Kurdish mothers raise their voice against the PKK: 'Give back our children'
by Elif Merve Yediyıldız
Jun 14, 2014 - 12:00 am GMT+3
by Elif Merve Yediyıldız
Jun 14, 2014 12:00 am
Withtears in their eyes and a ray of hope in their hearts, Kurdish mothers in Diyarbakır, a province in southeastern Turkey, continue their protest for the return of their children, who were forced to join the terrorist organization the PKK a month ago. Speaking to Daily Sabah, mothers, fathers and siblings of the children gave an account of their ordeal after they lost their loved ones to the PKK and repeated their demand for the terrorist organization to return their children. Diyarbakır has been rocked by an unusual strike. Mothers from across Turkey have been holding a sit-in protest in front of the Diyarbakır Metropolitan Municipality building since May 19, calling the PKK to release their children. At first, the protest was held in the front yard of the municipality building until the mothers were forced to leave by municipality officials. They relocated to a median on the main street, across the road from the municipality building.
However, the municipality officials did not stop chasing them, using excuses such as a redesign of the flowerbed on the median to evict them. These efforts failed as mothers intrepidly moved to other sites near the building. On Monday, some families moved to the Dağkapı Square, a busy place in central Diyarbakır. 40-year-old Asel Aydın is one of the mothers attending the protest. She tries to dry her tears while speaking. Showing her 14 year-old-son's photo, she says he disappeared two months ago and the family hasn't heard from him since.
Although the majority of the protestors are Peace and Democracy Party (BDP) voters, mothers claim their underage children have been deceived into joining the PKK. BDP, a party advocating more freedoms for the country's long-neglected Kurdish community, has close ties to the terrorist organization that claims it fights for Kurdish self-rule in southeastern Turkey.
Almost all of the families at the sit-in protest previously communicated with the BDP officials on their children's whereabouts. Most of the families refused to give names to people they spoke with and all of them got angrier when they received answers such as, "you should be proud (because your children joined the PKK)," and "It is not our business to find your children." Accusations such as remarks by BDP chairman Selahattin Demirtaş claimed the mothers were paid by the Turkish intelligence to defame the BDP.
Zeynep from Van says she has been trying to find her 14-year-old son for the last three months. After contacting BDP officials she said they had confirmed that her son is being held in Qandil, a mountain in Northern Iraq known to be the main hideout of the PKK. After joining the sit-in protest 15 days ago, Zeynep says in anger, "they told me I should be proud."
Durmuş Ölmez and his wife came from Ardahan in northwestern Turkey for their son Burak. Staying in Erzurum as a university student, Burak joined his friends for a picnic in Şanlıurfa's Ömerli village on April 4. This was the last time he contacted his family.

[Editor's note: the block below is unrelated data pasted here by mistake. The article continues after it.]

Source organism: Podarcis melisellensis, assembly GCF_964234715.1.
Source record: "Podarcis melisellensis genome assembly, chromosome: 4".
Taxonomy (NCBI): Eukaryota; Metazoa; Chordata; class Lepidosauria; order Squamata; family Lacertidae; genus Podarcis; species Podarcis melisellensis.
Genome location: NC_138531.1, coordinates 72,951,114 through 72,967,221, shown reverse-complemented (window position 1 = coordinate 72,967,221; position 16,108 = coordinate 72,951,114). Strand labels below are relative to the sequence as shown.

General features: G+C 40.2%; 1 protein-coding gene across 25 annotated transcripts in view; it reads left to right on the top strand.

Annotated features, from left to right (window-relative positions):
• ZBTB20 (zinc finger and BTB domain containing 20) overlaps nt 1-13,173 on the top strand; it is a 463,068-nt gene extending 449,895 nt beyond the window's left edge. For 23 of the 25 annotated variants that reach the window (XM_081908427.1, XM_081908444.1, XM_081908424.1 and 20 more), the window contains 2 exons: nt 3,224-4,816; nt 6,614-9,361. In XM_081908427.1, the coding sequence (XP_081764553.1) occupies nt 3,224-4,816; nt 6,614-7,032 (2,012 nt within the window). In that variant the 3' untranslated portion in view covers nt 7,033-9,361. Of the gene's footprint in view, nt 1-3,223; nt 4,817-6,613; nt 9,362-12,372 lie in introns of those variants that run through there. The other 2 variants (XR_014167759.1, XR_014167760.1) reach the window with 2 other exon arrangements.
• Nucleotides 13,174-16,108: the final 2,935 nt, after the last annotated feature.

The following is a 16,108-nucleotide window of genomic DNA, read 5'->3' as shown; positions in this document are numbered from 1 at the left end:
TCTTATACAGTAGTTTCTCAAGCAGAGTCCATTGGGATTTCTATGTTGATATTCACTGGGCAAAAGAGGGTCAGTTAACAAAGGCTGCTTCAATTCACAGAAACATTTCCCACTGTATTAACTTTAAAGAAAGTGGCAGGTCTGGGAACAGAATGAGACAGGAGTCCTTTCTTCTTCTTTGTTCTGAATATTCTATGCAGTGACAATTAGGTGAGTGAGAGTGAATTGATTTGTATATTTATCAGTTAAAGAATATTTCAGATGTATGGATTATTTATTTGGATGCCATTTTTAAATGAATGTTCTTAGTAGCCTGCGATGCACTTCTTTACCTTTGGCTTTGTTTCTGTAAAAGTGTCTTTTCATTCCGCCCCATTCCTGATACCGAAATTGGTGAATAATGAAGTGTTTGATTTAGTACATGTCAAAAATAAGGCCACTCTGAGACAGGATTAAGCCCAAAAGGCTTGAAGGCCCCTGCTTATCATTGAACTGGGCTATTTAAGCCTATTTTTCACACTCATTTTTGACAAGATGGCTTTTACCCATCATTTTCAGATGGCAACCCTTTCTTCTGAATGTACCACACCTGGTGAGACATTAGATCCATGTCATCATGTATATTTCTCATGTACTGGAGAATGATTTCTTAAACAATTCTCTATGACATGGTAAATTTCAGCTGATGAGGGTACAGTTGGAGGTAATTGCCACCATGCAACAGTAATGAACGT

His father says Burak's photos in a PKK uniform were released on the Internet but his family believes he is being held against his will. They added that Burak was already engaged and making preparations for his wedding. Burak's father said, "my son neither has an interest nor sympathy for PKK. If he had, I would not be here today." "We left our seven-year-old daughter in the care of our neighbors. We are staying at a hotel for 20 days. We are exhausted. They said that we got paid for the protest. Who would have endured this ordeal for money?" he said.
Fethi Ulutaş, a father among the protesters, says none of the protestors aims to defame BDP; they just want their children back. Ulutaş says his 17-year-old son, Ferdi Ulutaş, disappeared three days after the March 30 local elections. Ferdi, a university student in the central Turkish city of Sivas, was brought to Diyarbakır by BDP as part of a group of assistants to the party campaign for the local elections. The father says although they knocked on many doors, no one offered them a helping hand and refused to give details about his son's whereabouts.
Hailing from the eastern city of Muş, 45-yearold Keje is holding her 24-year-old daughter's photo; she disappeared 14 months ago. The family hasn't heard from her since then. She went to the Parliament to speak with MPs. She met Sırrı Sakık, a BDP MP who now serves as a mayor. Keje claims Sakık told her she should be "proud." "He said 'we are politicians, this is not our duty.' Everyone knows that they offer money to students in return for unimportant errands at the party offices. It is a trick to fool the students into joining the PKK. They spread the PKK propaganda and everyone knows that." After Keje's remarks about the meeting with Sakık were published by the Turkish newspapers, Sakık denied the meeting and accused the mother of lying and making anti-BDP propaganda on purpose. "I met him at (the Parliament). They record everyone entering the Parliament. If you go and search the records you will see my name, the date of the visit and with whom I spoke to." She says she voted for BDP but their support is "abused in return."